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Dersingham Folk
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Site by Mike Strange
Brookhall Manor and the Pell Family
Elizabeth Fiddick ©
There is certainly one place in this village that still speaks eloquently of its long history.  If you take a walk across the pastures opposite our church, where now sheep quietly graze and rabbits scuttle away, you cannot help but notice the mounds, ditches, mysterious hollows and undulations that fill one corner.  If you look on any ordnance survey map of the site you will see the markings of a square and the word Moat. This was the site of Brookhall one of the seven Manors that made up the village of Dersingham.  A family named Brokedish owned this property in the 13th century.  In 1247 a Richard de Butler had custody of the lands which belonged at that time to Stephen de Brokedish.  Later the manor  was  granted to Sir William Capel , once Lord Mayor of London, who died in 1516.  His son Sir Giles Capel inherited it and from him it passed to a John Pell in 1541.

The site of Brookhall Manor below is seen overlayed by today's satellite view and can be explored here.
(Acknowledgement to the National Library of Scotland)

The Pells, who were descended from a soldier who had come to England with William the Conqueror, came from a village in Lincolnshire.  An Alex Pelle is recorded living here in 1403 and in 1465 one John Pell rented a considerable amount of land including some in the pastures area. There is a document dated 1549 that records that a John Pell bought from Paul Warne houses and lands in Dersingham, Ingoldisthorpe, Sharnborn, Sandringham, Newton and Anmer.  This John Pell had married Margaret Cletheroe the heiress of a King's Lynn shipping family and he and his father-in-law shipped wool to the Lowlands. The wealth of the Pells grew and they made frequent purchases of land in and around Dersingham.  John is listed as one of the prominent merchants in Lynn. 

There were obviously buildings at one time within the confines of the moat and a survey of the site conducted in 1985, speaks of the moat and immediately to the south of it a fine set of fishponds.  However during the reign of Queen Mary 1 (1553-1558) the Pells built a fine house close to the church and the pastures that would over the centuries become known as Pell's “Old Enchanted Mansion” (Haunted as we would say now.)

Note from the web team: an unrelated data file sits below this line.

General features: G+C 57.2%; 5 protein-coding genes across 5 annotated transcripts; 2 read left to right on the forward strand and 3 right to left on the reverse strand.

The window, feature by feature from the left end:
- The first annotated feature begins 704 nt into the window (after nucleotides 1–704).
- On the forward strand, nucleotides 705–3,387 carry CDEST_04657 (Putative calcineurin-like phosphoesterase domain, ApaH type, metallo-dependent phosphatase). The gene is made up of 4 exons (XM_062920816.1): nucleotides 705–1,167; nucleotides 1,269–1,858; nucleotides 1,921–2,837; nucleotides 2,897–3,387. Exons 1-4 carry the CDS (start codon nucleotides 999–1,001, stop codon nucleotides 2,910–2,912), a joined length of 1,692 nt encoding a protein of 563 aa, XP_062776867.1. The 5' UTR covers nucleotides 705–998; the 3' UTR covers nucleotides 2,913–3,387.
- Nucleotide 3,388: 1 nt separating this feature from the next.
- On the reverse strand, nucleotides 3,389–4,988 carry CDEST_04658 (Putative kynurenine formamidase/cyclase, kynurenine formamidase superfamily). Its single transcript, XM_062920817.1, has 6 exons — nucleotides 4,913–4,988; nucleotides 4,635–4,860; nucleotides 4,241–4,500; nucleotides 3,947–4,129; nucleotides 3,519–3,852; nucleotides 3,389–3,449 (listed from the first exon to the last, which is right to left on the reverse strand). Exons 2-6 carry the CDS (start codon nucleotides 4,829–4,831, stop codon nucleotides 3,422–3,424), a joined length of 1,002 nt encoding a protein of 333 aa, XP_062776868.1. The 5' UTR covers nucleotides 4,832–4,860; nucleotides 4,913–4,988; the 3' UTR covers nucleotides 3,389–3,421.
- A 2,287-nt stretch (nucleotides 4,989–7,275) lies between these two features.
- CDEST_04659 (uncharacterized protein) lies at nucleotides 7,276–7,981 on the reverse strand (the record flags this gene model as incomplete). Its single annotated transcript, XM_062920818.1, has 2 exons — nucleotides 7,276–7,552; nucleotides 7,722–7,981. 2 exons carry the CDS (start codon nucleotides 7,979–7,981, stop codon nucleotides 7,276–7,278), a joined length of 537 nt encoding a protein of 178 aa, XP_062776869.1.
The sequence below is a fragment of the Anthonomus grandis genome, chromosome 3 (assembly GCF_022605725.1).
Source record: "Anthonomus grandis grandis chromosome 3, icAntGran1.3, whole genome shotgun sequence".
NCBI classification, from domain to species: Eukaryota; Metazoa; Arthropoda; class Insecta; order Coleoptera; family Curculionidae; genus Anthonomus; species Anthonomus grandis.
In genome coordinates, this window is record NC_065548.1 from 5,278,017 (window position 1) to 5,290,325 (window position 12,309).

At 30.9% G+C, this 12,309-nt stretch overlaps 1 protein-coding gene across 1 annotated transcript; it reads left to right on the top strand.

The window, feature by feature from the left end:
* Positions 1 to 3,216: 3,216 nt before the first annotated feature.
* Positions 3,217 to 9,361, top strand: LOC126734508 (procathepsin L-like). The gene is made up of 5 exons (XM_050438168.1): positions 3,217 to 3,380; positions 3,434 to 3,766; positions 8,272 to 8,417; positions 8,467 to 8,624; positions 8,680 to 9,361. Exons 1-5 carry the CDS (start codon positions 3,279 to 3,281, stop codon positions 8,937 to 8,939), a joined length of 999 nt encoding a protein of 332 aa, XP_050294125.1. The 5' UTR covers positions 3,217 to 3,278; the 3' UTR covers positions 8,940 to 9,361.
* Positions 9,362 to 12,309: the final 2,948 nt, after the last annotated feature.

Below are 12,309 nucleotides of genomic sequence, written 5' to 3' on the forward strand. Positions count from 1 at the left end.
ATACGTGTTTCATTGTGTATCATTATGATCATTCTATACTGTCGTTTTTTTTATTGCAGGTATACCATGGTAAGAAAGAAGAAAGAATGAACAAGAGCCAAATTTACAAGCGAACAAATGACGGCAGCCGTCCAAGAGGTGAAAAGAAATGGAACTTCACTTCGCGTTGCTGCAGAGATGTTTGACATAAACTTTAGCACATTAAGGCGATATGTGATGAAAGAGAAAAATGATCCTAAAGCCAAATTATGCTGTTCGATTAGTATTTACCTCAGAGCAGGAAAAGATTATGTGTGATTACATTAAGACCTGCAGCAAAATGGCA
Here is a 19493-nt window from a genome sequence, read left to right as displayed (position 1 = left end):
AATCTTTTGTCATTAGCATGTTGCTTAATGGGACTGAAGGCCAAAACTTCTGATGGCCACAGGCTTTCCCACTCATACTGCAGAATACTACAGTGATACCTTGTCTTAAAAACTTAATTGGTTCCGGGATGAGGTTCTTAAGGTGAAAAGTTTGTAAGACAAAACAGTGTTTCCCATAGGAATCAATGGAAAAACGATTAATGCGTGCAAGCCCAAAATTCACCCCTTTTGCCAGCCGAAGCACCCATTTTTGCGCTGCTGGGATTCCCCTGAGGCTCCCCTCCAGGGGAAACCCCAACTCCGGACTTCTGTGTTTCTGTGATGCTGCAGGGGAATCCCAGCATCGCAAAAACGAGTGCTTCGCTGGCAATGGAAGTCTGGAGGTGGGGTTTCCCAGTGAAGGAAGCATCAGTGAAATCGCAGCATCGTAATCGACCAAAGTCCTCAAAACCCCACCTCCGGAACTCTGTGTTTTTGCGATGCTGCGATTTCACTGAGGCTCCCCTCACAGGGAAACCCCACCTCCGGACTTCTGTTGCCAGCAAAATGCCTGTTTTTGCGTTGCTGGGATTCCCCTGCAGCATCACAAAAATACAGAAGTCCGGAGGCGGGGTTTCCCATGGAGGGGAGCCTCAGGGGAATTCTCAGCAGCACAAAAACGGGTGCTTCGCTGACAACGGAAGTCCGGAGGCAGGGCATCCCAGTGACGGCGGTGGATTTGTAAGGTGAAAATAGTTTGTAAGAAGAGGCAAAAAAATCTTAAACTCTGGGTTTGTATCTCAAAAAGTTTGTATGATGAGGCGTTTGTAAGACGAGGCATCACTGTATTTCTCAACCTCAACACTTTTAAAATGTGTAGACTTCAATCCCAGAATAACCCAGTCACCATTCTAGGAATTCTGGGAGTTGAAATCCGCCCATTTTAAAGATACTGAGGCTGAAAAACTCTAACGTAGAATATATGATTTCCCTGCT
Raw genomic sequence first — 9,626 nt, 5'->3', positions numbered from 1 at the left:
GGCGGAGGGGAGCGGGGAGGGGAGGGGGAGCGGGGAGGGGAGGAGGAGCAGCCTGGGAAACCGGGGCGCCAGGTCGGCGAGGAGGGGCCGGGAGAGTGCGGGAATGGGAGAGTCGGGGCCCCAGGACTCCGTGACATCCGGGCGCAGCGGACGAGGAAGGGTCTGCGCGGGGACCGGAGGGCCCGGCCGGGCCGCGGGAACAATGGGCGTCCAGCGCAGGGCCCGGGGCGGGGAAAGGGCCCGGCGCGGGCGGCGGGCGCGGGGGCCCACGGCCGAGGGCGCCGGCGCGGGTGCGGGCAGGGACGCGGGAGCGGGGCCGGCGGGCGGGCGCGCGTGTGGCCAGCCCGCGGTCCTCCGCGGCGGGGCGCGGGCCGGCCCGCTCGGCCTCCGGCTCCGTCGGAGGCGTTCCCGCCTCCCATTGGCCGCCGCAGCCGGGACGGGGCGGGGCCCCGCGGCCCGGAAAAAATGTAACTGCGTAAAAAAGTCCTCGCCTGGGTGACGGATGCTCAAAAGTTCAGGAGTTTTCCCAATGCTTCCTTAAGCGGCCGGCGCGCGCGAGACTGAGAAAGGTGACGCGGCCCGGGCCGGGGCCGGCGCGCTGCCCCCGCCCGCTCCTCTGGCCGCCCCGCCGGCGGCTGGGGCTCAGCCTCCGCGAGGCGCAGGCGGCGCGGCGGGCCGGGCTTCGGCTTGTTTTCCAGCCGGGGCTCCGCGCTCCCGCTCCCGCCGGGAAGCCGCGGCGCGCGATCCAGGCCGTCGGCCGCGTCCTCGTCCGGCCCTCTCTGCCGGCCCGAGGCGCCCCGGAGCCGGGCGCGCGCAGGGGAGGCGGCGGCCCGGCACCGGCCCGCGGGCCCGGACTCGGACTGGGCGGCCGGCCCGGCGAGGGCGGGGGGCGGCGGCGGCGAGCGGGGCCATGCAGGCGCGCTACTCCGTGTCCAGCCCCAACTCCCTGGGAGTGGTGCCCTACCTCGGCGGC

But a map of the area drawn in 1720 clearly shows that the moated site was clear of buildings by then and in the tenancy of a man called Dunham.  The area is intriguingly referred to as The Round a bout.  On the opposite side of the road , closer to the church, is the plan of a large house with a substantial walled garden.  When I look at the area now I wonder if that old carstone wall opposite the surgery encircling church cottages marks the area where the old house and its garden once stood.  This then was the Pell's house and the family's wealth continued to increase. By 1601 John had six ships named after his sons William Jeffrey, Valentine, Thomas, John, and Andrew with which he was shipping wool not only from King's Lynn but also from their own port at Wolferton.  This John Pell died in 1607 and his tomb can be seen near the altar of our church with the family coat of arms emblazoned on one end, his six sons kneeling on one side and his three daughters on the opposite side.  During the English Civil War Valentine Pell was appointed High Sheriff of Norfolk and unlike his Royalist neighbours, the Cobbes of Sandringham, the Hovells of Hillington and the Pastons of Appleton, he served in the Parliamentarian force taking command of a troop of foot.   An Ursula Gawsell of Watlington had married Jeffrey Pell's son John and it was her father who took the surrender of the Catholics in the area at the end of the war.

There are records in Grimston showing five marriages were performed there by John Pell of Darsingham J.P.   The Dersingham vicarage at this time used to stand opposite the house just in front of the church where the memorial cross can now be seen.  Over the years it had obviously been neglected as in 1658 John Pell ordered that the studded clay house should be pulled down as he objected to having such a ruin outside his front gate. As shall be seen later some parts of it remained standing but from that time there was effectively no actual vicarage in this village.  In about 1671 the Pells built the house that became known as Dersingham Hall and has now become Jannoch's Court.